This list of songs is inspired by a list published by radio station, KEXP, from Seattle in 2010, as well as, the latest poll taken in 2021 by Rolling Stone Magazine. For the most part, I will faithfully countdown from their lists, from Song #500 to Song #1. So, when you see the song title listed as something like: “KEXP: Song #XXX”….it means that I am working off of the official KEXP list. “RS: Song XXX” means the song is coming from the Rolling Stone list. If I post the song title as being: “KTOM: Song #xxx”….it means I have gone rogue and am inserting a song choice from my own personal list of tunes I really like. In either case, you are going to get to hear a great song and learn the story behind it. Finally, I am not a music critic nor a musician. I am a music fan and an armchair storyteller. Enough said! Let’s get on to today’s song.
RS: The Top 500 Songs in Modern Music History.
Song #121: More Than a Feeling by Boston.
Growing up in the late 1970s, as I did, the songs of Boston played a prominent role in the sound track of my high school days. In particular, in my home town of Glace Bay, Nova Scotia, our downtown consisted of one main street. On Friday and Saturday nights, local teens used to flock to Commercial Street (as it was called). Some of us would line the sidewalks, while others drove their cars in endless loops, up and down Commercial Street, stereos cranked. The music of Trooper and April Wine and Boston were always filling the air on those nights. “Shooting the Drag” was what we called the practise of turning cars into night clubs as they drove around town….those of us on the sidewalks wanting to be seen, those in the cars wanting to be heard. Looking back on it, those days were the best of days, in a way, because it was our last chance at a sort of freedom that adulthood tends to deny you. So, a song like, “More Than a Feeling” is one that best exemplifies what those times were like. It isn’t so much any one thing that happened on those nights downtown but, instead, it was the feeling of being older, more mature, of starting to create an adult identity for ourselves. It was something that happened in time to the magic guitars of Boston; a band that really wasn’t a band at all.
The story of Boston is one of the more unique stories in this entire countdown. Boston had huge hits in the 1970s with songs such as “Don’t Look Back”, “Peace of Mind”, “More Than a Feeling”, “Amanda” and so on. The debut album by Boston sold seventeen million copies and, for awhile, had the distinction of being the biggest selling debut album in history (until Garth Brooks/No Fences and Guns n’ Roses/Appetite for Destruction came along). Overall, Boston has sold over seventy-five million albums worldwide.
The funny thing is that Boston was never a band, in the sense of what we imagine a band to be when we hear the term used. No, Boston was actually just one person; a man named Tom Scholz. Scholz was a guitarist in the live line-up that was assembled once the debut album took off and a demand for live performances came to pass. But, prior to that, it was Scholz who set up a recording studio in his basement and recorded the various instrumental tracks that came to form the songs on the album. He did this over the course of several years. At certain points, he might call in a friend to help with a drum track or with the vocals (Brad Delp was the “voice” of Boston but, he was more of a session singer when it came to creating the albums. He only showed up when Sholz called him in or else, when the “band” needed to tour.) But, overall, the band known as “Boston” was actually just Tom Scholz tinkering around in his basement. Weird but, true.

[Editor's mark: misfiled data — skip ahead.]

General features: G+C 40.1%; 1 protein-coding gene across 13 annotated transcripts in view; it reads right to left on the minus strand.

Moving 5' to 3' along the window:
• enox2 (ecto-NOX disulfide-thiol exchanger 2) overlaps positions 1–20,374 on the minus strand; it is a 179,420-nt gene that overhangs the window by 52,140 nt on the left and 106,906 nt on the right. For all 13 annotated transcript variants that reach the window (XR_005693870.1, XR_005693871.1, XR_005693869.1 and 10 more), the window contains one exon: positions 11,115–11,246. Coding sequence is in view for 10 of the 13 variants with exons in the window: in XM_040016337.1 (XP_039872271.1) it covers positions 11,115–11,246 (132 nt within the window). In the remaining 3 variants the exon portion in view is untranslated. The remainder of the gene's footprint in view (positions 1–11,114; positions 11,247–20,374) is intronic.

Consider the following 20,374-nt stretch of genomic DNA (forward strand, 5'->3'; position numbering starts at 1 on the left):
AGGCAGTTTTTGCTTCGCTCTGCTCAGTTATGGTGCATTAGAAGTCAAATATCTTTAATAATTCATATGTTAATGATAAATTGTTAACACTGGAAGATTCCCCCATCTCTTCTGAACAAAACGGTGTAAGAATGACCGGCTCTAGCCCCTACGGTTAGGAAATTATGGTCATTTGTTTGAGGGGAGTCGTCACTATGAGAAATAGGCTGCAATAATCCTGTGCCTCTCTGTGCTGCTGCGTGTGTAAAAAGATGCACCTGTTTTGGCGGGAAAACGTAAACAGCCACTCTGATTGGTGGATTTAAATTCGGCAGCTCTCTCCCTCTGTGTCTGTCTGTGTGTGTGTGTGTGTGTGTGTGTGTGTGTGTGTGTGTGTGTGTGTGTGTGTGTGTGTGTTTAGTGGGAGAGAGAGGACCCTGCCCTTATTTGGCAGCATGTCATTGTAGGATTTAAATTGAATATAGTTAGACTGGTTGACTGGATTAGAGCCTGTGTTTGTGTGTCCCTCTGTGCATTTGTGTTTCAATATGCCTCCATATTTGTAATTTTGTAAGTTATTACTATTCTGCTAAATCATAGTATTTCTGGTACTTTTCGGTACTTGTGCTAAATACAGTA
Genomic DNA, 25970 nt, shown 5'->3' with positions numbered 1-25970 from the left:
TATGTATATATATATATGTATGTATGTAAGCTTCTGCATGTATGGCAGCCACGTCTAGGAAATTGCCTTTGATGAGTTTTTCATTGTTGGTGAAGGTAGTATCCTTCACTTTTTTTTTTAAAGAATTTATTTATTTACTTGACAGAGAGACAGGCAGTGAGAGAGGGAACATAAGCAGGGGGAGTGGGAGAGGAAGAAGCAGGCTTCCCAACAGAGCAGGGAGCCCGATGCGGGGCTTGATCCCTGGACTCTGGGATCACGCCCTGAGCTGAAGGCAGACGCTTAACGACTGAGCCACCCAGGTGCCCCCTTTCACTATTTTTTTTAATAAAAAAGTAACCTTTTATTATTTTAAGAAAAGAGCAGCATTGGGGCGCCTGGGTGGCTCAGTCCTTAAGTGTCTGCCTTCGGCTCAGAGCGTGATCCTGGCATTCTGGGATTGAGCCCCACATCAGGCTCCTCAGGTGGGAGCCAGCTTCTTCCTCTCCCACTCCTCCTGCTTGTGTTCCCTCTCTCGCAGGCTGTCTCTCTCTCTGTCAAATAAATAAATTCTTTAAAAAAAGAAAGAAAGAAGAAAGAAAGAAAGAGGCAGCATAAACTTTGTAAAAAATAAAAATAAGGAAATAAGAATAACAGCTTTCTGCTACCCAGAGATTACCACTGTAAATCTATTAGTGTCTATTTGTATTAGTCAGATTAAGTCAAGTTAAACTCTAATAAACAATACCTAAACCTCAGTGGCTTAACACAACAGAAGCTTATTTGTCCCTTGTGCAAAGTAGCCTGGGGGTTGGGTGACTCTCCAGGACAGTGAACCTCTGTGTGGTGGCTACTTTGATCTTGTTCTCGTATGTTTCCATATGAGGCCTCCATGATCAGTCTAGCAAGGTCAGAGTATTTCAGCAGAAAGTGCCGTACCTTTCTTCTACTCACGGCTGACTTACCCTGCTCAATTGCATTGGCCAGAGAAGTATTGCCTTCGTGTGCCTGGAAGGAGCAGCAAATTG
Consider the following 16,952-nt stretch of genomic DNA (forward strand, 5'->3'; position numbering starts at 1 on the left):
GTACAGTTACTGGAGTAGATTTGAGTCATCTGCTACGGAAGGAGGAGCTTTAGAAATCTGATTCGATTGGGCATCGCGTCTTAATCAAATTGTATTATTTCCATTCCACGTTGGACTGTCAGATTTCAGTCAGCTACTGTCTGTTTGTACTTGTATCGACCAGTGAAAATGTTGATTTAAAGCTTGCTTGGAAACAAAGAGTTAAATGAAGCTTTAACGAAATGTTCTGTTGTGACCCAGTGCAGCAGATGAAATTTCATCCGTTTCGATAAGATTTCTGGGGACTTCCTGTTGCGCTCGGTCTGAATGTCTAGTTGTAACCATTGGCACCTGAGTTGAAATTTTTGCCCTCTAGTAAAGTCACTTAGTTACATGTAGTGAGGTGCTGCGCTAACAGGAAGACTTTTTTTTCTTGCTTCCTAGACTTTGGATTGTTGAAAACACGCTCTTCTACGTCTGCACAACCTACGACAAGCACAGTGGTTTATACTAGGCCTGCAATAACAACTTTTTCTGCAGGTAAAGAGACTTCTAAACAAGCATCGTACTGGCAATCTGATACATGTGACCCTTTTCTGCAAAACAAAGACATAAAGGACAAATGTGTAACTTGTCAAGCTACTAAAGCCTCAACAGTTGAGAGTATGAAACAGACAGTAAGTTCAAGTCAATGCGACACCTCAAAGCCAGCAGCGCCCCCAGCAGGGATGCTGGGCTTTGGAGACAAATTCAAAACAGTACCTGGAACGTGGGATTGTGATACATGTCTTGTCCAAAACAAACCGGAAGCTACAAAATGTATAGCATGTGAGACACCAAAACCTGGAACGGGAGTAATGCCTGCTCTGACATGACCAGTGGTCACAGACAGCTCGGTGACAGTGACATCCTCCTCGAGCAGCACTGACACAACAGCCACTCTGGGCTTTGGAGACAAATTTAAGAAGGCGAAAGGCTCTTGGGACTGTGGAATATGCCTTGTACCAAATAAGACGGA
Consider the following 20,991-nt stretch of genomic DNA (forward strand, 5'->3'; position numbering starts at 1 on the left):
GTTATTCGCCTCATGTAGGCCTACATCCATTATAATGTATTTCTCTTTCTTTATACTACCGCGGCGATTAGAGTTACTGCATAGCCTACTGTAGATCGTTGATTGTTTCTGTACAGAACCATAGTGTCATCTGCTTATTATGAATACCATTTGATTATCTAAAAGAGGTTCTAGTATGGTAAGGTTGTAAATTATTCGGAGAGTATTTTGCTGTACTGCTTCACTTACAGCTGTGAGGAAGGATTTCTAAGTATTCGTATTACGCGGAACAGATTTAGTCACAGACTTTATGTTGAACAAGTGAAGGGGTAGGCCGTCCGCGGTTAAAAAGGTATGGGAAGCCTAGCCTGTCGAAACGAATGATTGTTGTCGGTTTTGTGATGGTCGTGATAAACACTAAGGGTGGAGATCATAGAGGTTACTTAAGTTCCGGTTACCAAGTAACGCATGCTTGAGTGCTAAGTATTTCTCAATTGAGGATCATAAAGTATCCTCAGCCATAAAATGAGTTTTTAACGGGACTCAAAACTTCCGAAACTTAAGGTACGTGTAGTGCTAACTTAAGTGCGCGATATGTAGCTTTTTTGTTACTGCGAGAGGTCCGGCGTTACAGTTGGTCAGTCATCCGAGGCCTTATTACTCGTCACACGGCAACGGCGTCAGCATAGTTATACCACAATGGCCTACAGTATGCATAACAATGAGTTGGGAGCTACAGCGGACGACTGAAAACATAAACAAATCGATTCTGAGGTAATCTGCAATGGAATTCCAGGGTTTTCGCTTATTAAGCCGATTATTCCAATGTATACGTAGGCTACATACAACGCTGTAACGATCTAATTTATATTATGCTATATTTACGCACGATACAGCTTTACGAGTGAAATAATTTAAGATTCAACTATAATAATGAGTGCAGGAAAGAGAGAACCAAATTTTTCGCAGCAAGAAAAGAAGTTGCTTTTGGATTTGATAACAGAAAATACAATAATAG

There really isn’t a whole lot more to say than that. Every few years, Scholz would have enough material to warrant a new album. When the album was ready, he would call in the members of the “touring band” and Boston would hit the road for a few concerts and then, all would go their separate ways and Scholz would return to his basement and his true passion, sound engineering. Thankfully, for the rest of us who were fans, Scholz had a knack for creating beautiful harmonies with guitar; layering the sounds unlike any other band could do and thus, giving Boston a distinctive guitar sound at a time when guitar-driven rock was the norm. I am grateful for his efforts, even if Boston turned out to be just a guy fooling around in his basement. PS: this is why the album covers were always filled with graphics and never showed any human band members, too, just so ya know.
So, without further delay, here is “More Than a Feeling” by Tom Scholz and a bunch of guys who called themselves Boston.
The link to the video for the song, “More Than a Feeling” by Boston, can be found here.
The link to the official website for Boston, can be found here.
The link to the official website for Rolling Stone Magazine, can be found here.